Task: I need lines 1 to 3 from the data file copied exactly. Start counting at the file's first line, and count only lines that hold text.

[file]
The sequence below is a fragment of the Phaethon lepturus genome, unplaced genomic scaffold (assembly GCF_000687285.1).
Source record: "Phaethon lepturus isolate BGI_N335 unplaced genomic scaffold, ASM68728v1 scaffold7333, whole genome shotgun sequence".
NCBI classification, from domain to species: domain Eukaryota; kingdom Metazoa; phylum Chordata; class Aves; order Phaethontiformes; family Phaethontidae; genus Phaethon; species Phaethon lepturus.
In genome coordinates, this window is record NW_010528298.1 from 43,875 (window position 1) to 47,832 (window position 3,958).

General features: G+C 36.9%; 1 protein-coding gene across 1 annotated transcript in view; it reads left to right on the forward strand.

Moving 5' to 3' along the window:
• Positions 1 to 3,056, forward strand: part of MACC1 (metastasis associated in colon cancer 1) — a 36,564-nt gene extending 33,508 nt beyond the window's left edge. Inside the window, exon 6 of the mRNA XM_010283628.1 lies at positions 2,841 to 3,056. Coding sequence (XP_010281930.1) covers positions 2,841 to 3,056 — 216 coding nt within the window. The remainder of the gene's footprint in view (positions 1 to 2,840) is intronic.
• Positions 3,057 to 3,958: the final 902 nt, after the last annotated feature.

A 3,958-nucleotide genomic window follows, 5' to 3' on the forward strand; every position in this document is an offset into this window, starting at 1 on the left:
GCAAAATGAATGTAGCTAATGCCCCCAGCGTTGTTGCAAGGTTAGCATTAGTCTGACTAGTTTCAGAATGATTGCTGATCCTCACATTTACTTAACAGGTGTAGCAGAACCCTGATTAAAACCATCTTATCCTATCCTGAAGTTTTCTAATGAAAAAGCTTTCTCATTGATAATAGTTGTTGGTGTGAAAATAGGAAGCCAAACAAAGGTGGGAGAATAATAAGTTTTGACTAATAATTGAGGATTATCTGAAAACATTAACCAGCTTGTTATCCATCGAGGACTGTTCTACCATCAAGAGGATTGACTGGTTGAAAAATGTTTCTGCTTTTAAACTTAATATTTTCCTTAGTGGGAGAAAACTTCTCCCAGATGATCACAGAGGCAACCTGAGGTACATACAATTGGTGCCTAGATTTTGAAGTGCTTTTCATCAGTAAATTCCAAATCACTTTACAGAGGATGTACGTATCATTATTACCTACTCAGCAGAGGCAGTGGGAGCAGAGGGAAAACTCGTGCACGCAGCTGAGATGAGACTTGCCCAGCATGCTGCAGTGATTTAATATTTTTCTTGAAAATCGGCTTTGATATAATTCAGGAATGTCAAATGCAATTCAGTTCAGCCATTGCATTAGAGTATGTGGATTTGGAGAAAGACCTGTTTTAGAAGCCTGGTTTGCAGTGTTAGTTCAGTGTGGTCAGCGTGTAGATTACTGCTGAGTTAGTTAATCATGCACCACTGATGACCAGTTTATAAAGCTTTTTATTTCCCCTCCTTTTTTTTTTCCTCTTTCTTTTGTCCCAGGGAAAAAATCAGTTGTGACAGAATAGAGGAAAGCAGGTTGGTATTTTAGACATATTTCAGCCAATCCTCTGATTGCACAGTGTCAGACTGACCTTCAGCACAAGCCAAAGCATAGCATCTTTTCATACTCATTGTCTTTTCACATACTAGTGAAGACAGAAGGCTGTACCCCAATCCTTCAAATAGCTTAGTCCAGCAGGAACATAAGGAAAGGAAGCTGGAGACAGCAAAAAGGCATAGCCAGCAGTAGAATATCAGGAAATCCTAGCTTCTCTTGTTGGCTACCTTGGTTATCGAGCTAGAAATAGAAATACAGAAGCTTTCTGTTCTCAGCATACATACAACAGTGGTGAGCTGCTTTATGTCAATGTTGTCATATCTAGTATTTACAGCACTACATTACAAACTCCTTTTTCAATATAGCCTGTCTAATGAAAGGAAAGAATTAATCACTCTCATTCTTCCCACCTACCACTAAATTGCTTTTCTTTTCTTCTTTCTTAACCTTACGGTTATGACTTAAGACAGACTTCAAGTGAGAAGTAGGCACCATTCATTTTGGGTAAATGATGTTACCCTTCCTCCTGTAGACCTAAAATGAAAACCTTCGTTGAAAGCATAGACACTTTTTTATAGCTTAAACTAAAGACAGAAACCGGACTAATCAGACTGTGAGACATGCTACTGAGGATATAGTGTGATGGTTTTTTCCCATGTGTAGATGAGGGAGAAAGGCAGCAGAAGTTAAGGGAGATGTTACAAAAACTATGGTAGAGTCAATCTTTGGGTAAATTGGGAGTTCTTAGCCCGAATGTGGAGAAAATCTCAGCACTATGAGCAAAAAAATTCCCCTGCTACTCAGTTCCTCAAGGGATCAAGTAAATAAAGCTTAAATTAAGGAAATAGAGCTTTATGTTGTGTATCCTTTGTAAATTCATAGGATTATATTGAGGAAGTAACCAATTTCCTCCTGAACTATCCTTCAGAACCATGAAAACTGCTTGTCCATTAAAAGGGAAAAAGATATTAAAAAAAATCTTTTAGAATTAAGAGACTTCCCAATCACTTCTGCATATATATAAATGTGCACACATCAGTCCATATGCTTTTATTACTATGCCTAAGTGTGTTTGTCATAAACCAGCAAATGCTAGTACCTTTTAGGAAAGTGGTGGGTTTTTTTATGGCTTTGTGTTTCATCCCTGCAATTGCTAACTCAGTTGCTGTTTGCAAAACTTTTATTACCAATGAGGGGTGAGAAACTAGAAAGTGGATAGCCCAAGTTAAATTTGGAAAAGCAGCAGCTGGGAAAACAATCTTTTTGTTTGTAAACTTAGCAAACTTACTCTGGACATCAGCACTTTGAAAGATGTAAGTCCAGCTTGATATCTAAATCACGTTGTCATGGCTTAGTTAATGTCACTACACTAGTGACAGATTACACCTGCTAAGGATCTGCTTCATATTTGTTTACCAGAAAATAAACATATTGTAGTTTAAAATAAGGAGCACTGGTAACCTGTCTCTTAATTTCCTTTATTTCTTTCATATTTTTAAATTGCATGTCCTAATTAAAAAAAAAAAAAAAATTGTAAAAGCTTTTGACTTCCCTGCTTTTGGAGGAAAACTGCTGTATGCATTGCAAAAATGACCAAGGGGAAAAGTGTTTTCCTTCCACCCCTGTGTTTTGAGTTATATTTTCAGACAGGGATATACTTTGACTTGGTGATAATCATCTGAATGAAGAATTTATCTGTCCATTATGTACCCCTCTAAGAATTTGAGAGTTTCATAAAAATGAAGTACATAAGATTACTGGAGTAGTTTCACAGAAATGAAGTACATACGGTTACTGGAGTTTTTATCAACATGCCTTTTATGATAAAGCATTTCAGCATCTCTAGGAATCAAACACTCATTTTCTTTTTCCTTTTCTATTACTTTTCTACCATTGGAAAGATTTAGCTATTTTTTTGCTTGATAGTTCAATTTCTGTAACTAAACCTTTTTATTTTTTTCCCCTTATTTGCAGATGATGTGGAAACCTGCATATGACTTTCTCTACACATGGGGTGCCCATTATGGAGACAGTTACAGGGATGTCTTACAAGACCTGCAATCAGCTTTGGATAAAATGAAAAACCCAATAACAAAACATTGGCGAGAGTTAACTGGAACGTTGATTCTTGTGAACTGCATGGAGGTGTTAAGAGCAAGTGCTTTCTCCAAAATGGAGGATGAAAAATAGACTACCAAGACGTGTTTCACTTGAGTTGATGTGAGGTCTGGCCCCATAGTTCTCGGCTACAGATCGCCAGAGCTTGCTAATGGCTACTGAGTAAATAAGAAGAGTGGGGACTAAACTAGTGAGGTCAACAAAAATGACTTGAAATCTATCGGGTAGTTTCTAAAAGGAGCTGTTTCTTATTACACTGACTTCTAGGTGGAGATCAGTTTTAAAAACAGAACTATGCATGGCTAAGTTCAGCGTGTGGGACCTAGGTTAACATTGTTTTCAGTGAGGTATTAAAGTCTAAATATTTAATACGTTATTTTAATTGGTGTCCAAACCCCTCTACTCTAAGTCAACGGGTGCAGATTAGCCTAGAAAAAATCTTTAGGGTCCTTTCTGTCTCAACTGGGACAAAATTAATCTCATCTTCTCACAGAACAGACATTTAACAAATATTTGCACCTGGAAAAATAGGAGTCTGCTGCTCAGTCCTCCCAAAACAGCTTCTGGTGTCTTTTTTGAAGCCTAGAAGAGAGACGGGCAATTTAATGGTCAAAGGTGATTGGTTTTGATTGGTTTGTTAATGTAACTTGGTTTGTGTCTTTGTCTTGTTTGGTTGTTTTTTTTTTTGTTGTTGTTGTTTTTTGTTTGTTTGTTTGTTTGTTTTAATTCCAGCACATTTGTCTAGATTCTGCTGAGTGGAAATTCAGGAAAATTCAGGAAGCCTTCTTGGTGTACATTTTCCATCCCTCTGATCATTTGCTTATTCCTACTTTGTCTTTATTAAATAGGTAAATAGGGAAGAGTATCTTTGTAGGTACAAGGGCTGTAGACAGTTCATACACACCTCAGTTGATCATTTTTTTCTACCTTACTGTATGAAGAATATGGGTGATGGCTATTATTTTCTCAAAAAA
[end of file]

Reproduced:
The sequence below is a fragment of the Phaethon lepturus genome, unplaced genomic scaffold (assembly GCF_000687285.1).
Source record: "Phaethon lepturus isolate BGI_N335 unplaced genomic scaffold, ASM68728v1 scaffold7333, whole genome shotgun sequence".
NCBI classification, from domain to species: domain Eukaryota; kingdom Metazoa; phylum Chordata; class Aves; order Phaethontiformes; family Phaethontidae; genus Phaethon; species Phaethon lepturus.